At a little after nine o’clock this morning, the penalties earned Joe Paterno his firing, and the monster that is Jerry Sandusky over were brought down on Pennsylvania State University by NCAA president Mark Emmert.
And with a thud heard ‘round the world, the legacy of the late head coach, worshipped by tens of thousands of people who watched the Nittany Lions, played on the team, or worked with Paterno as part of his staff, fell to its very deserved end.
Sixty million dollars, the equivalent to one season’s worth of revenue, gone.
Fourteen seasons of wins, from 1998-2011, stricken from the record books, thereby rendering Paterno’s record of being the winningest college football coach of all time as simply a fond memory to those involved.
The chance for football players to represent Penn State in the postseason? Dead until 2016.
Want to play for Penn State on scholarship? Better hope you make it; the team lost 40 spots over a 4-year period. And if you’re already on the team and disgusted by the fact that Jerry Sandusky had sex with ten-year-old boys in the very same shower you’ll be using every home game, take heart; in that same four-year span, you can get out immediately, transfer to another school in plenty of time for the season to start. Or, should you not want to play football but stay at the school, you will be allowed to retain your scholarship pending eligibility.
And throughout all of this, Penn State will serve a five-year probationary period, overseen directly by the NCAA. Every move will be watched, every action scrutinized from the beginning.
So ends the darkest, most reprehensible scandal in sports history to ever take place. The petty, esoteric arguments about steroids in baseball, players putting bounties on opposing teams’ players, or doping in cycling mean absolutely nothing anymore. A sexual predator was allowed to roam free on Penn State’s campus and on their staff, preying on little boys that looked up to that man as a role model and leader. And while there can be no comparison to the magnitude of the level of heinousness of this scandal to the others, there is one very glaring, very clear similarity to these other scandals: The level to which people will go to protect, or create, their legacies.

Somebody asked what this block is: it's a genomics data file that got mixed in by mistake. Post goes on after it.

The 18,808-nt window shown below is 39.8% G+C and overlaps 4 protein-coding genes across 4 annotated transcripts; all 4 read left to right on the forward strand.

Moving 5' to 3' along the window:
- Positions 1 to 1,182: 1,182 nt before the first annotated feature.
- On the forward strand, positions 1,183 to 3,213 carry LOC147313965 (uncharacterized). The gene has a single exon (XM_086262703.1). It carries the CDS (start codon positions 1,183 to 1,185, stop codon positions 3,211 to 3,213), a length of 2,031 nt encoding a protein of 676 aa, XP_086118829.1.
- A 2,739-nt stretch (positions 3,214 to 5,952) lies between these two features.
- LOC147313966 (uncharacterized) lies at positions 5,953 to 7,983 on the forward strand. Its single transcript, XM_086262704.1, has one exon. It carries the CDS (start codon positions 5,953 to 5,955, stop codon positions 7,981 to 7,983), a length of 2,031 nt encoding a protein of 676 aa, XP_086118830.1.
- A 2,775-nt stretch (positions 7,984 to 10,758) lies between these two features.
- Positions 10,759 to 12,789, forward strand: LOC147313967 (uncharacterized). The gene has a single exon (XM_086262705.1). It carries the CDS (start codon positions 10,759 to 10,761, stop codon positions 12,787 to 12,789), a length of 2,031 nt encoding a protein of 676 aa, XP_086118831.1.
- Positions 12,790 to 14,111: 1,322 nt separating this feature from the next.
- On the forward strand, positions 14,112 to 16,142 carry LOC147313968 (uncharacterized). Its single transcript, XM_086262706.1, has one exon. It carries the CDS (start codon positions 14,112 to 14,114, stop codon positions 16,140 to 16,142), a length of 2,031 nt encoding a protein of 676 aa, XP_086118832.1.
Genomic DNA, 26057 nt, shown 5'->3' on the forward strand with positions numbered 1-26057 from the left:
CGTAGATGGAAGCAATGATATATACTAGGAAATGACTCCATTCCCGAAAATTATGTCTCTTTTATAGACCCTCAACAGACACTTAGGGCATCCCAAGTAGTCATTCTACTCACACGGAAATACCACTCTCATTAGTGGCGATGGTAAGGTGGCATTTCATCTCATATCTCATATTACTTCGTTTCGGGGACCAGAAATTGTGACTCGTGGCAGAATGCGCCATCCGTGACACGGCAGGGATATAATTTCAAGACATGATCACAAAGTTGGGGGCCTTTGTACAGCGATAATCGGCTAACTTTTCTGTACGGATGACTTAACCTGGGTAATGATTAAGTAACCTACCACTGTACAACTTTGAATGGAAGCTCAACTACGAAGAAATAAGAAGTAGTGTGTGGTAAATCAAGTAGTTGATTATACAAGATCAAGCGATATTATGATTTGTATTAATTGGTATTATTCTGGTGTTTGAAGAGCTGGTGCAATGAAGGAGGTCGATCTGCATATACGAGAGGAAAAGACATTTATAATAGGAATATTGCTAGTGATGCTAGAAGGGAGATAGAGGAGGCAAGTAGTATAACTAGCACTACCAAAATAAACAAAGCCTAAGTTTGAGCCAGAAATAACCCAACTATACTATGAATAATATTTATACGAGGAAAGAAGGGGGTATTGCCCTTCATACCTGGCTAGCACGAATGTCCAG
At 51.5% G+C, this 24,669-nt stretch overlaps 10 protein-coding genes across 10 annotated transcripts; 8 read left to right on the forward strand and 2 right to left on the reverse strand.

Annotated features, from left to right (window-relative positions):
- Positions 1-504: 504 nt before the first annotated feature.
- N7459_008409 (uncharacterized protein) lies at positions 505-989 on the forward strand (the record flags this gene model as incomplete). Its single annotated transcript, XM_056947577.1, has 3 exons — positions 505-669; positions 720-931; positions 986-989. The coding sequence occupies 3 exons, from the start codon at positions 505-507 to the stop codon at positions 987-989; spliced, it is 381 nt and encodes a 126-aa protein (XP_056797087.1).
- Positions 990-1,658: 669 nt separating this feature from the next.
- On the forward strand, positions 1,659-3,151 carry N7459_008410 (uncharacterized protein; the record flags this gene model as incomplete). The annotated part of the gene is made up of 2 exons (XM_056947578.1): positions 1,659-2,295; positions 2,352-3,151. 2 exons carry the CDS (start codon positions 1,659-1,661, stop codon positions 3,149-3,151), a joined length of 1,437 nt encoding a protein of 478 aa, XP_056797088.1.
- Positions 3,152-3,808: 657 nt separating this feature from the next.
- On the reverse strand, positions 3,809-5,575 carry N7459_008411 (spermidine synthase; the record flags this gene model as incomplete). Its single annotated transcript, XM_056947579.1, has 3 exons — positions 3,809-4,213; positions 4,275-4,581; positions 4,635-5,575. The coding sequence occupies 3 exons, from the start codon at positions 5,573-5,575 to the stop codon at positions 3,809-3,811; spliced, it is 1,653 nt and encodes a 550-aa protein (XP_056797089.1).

The Louis Freeh report spoke of this in its summary:
Four of the most powerful people at the Pennsylvania State University-President Graham B. Spanier, Senior Vice President-Finance and Business Gary C. Schultz, Athletic Director Timothy M. Curley and Head Football Coach Joseph V. Paterno-failed to protect against a child sexual predator harming children for over a decade. These men concealed Sandusky’s activities from the Board of Trustees, the University community and authorities. They exhibited a striking lack of empathy for Sandusky’s victims by failing to inquire about their safety and well-being, especially by not attempting to determine the identity of the child who Sandusky assaulted in the Lasch Building in 2001. Further, they exposed this child to additional harm by alerting Sandusky, who was the only one who knew the child’s identity, of what McQueary saw in the shower on the night of February 9, 2001.
Joe Paterno will no longer be remembered the way he and so many others wanted to be. Instead of the honor of being the patron saint of Happy Valley so many wanted him to be, or being the legendary coach held in the same regard as Vince Lombardi, Tom Landry and others, Paterno lies in his grave now as one of many that were complicit in the sacrifice of the lives, psyches, and bodies of hundreds of children in the name of a contact sport. The example of the insecurity that a long, unchallenged, uninterrupted reign can bring will forever live on, even as Joe Paterno’s husk lies rotting in his casket. In death, Paterno would bring deserved shame, disgust, and ultimately, the hammer down on the university he spent an entire lifetime coaching.
While there are some at this moment that call for the death of the football program at Penn State, the fact is that this was the most humane way to punish the school without endangering the futures of the young men neither involved in, or if possible, aware of the horrors in Happy Valley. An out-and-out execution of Penn State’s football program would have been both unnecessary and overkill. For those with talent and potential enough to earn a spot at this prestigious yet infamous school, the opportunity to don another uniform upon further education of the events that will forever cast a pallor of shock and disgust upon the school whose colors they would represent is beyond benevolent. To take away the opportunities of the innocent would have been unjust.
Throughout the day, and for the foreseeable future, the discussion will rage on about the fairness or otherwise of what took place this morning. But thankfully, no more children will suffer at the hands of Jerry Sandusky, Joe Paterno, or anyone else at Pennsylvania State University.